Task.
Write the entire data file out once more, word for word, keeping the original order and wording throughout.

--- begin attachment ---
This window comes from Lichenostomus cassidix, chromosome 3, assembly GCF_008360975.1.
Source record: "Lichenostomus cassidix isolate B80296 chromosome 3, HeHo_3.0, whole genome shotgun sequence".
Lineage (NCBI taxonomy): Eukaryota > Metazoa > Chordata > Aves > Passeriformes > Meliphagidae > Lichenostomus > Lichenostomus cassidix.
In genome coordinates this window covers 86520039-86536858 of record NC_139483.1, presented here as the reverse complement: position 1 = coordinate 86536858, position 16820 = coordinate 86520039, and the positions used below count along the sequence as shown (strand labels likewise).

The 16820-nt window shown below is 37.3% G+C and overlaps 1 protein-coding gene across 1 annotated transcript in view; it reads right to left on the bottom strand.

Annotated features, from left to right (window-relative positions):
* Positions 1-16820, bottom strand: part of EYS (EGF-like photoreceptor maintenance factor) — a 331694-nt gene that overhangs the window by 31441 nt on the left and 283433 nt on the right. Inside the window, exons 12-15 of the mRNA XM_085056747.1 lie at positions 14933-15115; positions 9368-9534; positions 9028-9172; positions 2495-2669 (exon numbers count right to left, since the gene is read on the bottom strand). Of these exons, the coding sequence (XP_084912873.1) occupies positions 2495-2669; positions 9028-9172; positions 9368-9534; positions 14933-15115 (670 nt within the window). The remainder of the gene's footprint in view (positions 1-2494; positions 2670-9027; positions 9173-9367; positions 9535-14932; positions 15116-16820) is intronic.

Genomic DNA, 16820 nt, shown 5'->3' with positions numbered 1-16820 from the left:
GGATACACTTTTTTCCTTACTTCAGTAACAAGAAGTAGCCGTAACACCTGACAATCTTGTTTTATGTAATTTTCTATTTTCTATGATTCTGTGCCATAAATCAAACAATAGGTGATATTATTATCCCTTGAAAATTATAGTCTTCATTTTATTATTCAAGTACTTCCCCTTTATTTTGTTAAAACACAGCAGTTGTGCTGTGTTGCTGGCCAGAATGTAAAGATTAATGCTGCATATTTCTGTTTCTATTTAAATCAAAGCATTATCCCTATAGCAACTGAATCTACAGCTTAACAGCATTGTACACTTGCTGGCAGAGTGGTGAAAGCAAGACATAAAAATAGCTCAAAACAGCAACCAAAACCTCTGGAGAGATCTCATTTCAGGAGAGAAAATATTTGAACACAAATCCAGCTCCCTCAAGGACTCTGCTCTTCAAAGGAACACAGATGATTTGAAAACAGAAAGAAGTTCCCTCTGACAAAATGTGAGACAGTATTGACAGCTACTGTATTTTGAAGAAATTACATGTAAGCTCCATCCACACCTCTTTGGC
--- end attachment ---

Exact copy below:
This window comes from Lichenostomus cassidix, chromosome 3, assembly GCF_008360975.1.
Source record: "Lichenostomus cassidix isolate B80296 chromosome 3, HeHo_3.0, whole genome shotgun sequence".
Lineage (NCBI taxonomy): Eukaryota > Metazoa > Chordata > Aves > Passeriformes > Meliphagidae > Lichenostomus > Lichenostomus cassidix.
In genome coordinates this window covers 86520039-86536858 of record NC_139483.1, presented here as the reverse complement: position 1 = coordinate 86536858, position 16820 = coordinate 86520039, and the positions used below count along the sequence as shown (strand labels likewise).

The 16820-nt window shown below is 37.3% G+C and overlaps 1 protein-coding gene across 1 annotated transcript in view; it reads right to left on the bottom strand.

Annotated features, from left to right (window-relative positions):
* Positions 1-16820, bottom strand: part of EYS (EGF-like photoreceptor maintenance factor) — a 331694-nt gene that overhangs the window by 31441 nt on the left and 283433 nt on the right. Inside the window, exons 12-15 of the mRNA XM_085056747.1 lie at positions 14933-15115; positions 9368-9534; positions 9028-9172; positions 2495-2669 (exon numbers count right to left, since the gene is read on the bottom strand). Of these exons, the coding sequence (XP_084912873.1) occupies positions 2495-2669; positions 9028-9172; positions 9368-9534; positions 14933-15115 (670 nt within the window). The remainder of the gene's footprint in view (positions 1-2494; positions 2670-9027; positions 9173-9367; positions 9535-14932; positions 15116-16820) is intronic.

Genomic DNA, 16820 nt, shown 5'->3' with positions numbered 1-16820 from the left:
GGATACACTTTTTTCCTTACTTCAGTAACAAGAAGTAGCCGTAACACCTGACAATCTTGTTTTATGTAATTTTCTATTTTCTATGATTCTGTGCCATAAATCAAACAATAGGTGATATTATTATCCCTTGAAAATTATAGTCTTCATTTTATTATTCAAGTACTTCCCCTTTATTTTGTTAAAACACAGCAGTTGTGCTGTGTTGCTGGCCAGAATGTAAAGATTAATGCTGCATATTTCTGTTTCTATTTAAATCAAAGCATTATCCCTATAGCAACTGAATCTACAGCTTAACAGCATTGTACACTTGCTGGCAGAGTGGTGAAAGCAAGACATAAAAATAGCTCAAAACAGCAACCAAAACCTCTGGAGAGATCTCATTTCAGGAGAGAAAATATTTGAACACAAATCCAGCTCCCTCAAGGACTCTGCTCTTCAAAGGAACACAGATGATTTGAAAACAGAAAGAAGTTCCCTCTGACAAAATGTGAGACAGTATTGACAGCTACTGTATTTTGAAGAAATTACATGTAAGCTCCATCCACACCTCTTTGGC